You can see the full implementation of this in TicketDesk 2.5. Currently, TD 2.5 is in alpha, so look to the develop branch in source control on CodePlex. You will find this example, as well as several variations in the TicketDesk.Domain assembly.

TicketDesk 2.5 – Coming soon!

TicketDesk-2.5While I’ve been working on TicketDesk 3, the code for TicketDesk 2 hasn’t been getting any younger. Since TD3 is still a ways out from a production release, I’ve decided to release a major overhaul of TicketDesk 2 in the meantime. The new TicketDesk 2.5 release will bring the technology stack of TD2 up to the latest version of Microsoft’s Web Platform. Several of the changes will be derived from code developed for TD3.

I am targeting the end of October for a beta version, with a final release in mid to late November (subject to change, as always).

Here are the major changes I have planned so far:

Remove AD Security:

This release will not support direct integration with Active Directory. This was a popular feature in TicketDesk 1 and 2, but it has also been a major problem area as well. Instead, TD 2.5 will only support AD indirectly, via federation (ADFS for example) or through integration with an external identity server (like Azure AD).

Modernized Local Security:

TicketDesk 2.1x still uses the ancient SqlMembership providers that shipped with .Net 2.0 back in 2005. Authorization and identity have come a very long way since then, so TD 2.5 will be upgraded to the newest Aspnet.Identity framework version. It will also provide on-screen management tools to help administrators migrate existing user accounts from their legacy TD 2.1x databases.

UI Changes:

TD2.1x was built on Asp.net MVC 2, with the original Asp.net view engine. This isn’t very well supported by recent versions of Visual Studio, and most developers have long since abandoned the old engine in favor of Razor. I don’t plan many major changes to the general UI’s behavior or appearance, but by re-implementing on Razor I can bring the project into compatibility with Visual Studio 2013 and current Asp.net coding standards.

There will be some minor changes to the UI. I will be removing some of the crusty old JQuery components, and updating the styles to take advantage of newer CSS features that weren’t widely supported when TD2 was first built.

Entity Framework Code-First:

TicketDesk 2.5 will move from Entity Framework 4 database-first models to Entity Framework 6 with a Code-First model. EF Migrations will provide ongoing schema management from here out, including the ability to migrate legacy TicketDesk 2.1x databases. Along with this change, TD 2.5 will also include on-screen database management utilities for migrating legacy databases, seeding demo/test data, and so on.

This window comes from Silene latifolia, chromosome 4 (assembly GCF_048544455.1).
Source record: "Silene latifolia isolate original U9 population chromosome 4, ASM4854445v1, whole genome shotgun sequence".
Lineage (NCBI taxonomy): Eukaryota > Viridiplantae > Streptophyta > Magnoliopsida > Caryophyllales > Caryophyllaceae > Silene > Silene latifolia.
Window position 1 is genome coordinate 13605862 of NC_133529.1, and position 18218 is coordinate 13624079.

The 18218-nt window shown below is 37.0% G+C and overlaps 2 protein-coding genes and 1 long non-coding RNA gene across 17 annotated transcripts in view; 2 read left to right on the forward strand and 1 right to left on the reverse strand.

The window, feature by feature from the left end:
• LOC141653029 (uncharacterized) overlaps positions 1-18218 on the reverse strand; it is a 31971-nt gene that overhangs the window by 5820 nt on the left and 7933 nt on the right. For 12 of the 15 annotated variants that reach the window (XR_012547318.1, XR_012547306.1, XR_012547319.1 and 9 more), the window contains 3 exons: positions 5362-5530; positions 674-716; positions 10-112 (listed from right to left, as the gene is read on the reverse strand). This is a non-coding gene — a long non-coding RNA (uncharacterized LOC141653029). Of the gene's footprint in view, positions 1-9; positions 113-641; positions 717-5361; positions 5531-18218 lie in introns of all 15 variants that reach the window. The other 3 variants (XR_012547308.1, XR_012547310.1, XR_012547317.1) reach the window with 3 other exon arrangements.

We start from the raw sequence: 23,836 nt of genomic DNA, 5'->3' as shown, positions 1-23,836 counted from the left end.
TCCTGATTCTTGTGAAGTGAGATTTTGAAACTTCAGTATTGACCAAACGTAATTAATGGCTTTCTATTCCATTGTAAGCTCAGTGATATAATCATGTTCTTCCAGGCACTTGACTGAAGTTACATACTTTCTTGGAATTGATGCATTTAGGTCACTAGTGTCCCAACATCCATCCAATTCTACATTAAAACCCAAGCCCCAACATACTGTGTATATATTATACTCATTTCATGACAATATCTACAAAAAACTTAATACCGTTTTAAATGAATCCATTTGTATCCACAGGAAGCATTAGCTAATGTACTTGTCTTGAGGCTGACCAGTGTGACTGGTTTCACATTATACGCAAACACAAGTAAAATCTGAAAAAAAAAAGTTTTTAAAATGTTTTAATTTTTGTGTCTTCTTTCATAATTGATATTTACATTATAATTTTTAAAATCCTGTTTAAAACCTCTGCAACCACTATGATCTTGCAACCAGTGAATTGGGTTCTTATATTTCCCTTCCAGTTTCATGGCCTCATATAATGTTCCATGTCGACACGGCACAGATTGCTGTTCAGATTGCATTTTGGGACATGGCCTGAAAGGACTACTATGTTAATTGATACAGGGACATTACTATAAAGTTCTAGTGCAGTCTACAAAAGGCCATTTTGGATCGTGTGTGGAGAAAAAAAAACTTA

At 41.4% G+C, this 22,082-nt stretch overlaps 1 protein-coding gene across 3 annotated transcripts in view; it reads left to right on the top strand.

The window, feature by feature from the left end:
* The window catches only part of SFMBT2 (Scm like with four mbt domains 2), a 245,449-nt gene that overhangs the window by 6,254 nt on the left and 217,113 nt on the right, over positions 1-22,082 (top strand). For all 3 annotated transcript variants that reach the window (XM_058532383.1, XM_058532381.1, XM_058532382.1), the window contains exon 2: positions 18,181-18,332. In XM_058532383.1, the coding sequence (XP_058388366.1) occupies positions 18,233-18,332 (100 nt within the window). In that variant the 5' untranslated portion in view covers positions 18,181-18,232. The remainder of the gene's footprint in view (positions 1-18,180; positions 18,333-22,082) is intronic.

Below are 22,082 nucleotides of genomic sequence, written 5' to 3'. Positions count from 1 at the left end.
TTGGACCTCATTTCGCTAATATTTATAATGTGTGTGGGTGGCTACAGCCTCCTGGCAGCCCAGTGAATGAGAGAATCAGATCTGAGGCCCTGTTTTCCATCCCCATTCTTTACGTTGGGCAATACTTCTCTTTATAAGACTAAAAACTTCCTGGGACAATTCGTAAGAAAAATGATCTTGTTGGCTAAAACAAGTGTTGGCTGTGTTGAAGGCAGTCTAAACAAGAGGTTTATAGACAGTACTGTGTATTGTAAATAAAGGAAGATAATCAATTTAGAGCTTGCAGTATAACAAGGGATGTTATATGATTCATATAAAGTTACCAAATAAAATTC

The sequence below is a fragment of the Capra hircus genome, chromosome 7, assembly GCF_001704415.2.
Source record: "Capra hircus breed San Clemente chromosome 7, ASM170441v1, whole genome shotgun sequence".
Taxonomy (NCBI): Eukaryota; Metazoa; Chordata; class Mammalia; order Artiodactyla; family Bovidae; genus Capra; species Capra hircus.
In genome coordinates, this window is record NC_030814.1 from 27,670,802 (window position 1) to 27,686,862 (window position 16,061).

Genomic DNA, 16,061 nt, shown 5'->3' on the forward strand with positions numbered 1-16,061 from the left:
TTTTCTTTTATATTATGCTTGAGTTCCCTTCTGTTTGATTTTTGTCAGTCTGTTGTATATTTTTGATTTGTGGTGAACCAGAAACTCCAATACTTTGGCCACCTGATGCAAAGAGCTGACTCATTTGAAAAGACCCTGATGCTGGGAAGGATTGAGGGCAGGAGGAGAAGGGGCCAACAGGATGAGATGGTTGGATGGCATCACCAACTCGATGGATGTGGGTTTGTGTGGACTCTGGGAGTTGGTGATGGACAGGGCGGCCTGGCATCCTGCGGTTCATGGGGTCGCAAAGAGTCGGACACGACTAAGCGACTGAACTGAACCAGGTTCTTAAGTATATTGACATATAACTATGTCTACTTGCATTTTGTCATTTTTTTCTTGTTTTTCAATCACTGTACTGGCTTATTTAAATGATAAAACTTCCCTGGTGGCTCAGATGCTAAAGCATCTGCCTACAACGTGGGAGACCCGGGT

This refactoring will also bring TD 2.5 in line with the technologies backing TD 3, which will greatly simplify future upgrades.

Eliminate MEF:

The managed extensibility framework has continued to evolve, but it still isn’t a very good choice for Dependency Injection concerns in a web application. Instead, TD 2.5 will use Simple Injector for IoC. Some of the simplifications in the back-end should also reduce the reliance on dependency injection techniques quite a lot.

Improved Email Notifications:

Several improvements to Email Notifications are planned. Most of these are intended to give administrators greater control over how and when TicketDesk sends email notifications. This will include better on-screen testing and diagnostic tools for troubleshooting email related issues.

Multiple Projects:

TicketDesk 2.5 will support multiple projects, which let you handle tickets for different operations, projects, or products in isolation. You will be able to move tickets from one project to another, and can turn off multiple project support  entirely if you don’t need the functionality. I do not know yet if I’ll support user permissions on a per-project basis in this version, but TD3 will certainly provide that functionality.

Watch/Follow Tickets:

Users will be able to watch or follow tickets without having to be the ticket’s owner or assigned user. This will allow these users to receive notifications of changes as the ticket progresses.

Azure Deployments:

TicketDesk 2.5 will be deployable as an Azure WebSite. Currently, there are several issues that make deploying to cloud or farm environments tricky. The biggest are that the Lucene search indexes are stored on the file system, and the old SqlMembership providers are not compatible with the features provided by Azure SQL. These issues are not insurmountable for experienced .Net developers, but deployment to web farms or cloud providers is not currently an out-of-box capability of the system.

To make TicketDesk play well with cloud environments, a pluggable storage provider will be used for any features needing access to non-database storage. When deployed to single instance environments, TD 2.5 will use the file system, but you will be able to reconfigure it for Azure Blob storage when deploying to the cloud. Attachment storage will be moved out of the SQL database to the new storage provider as well.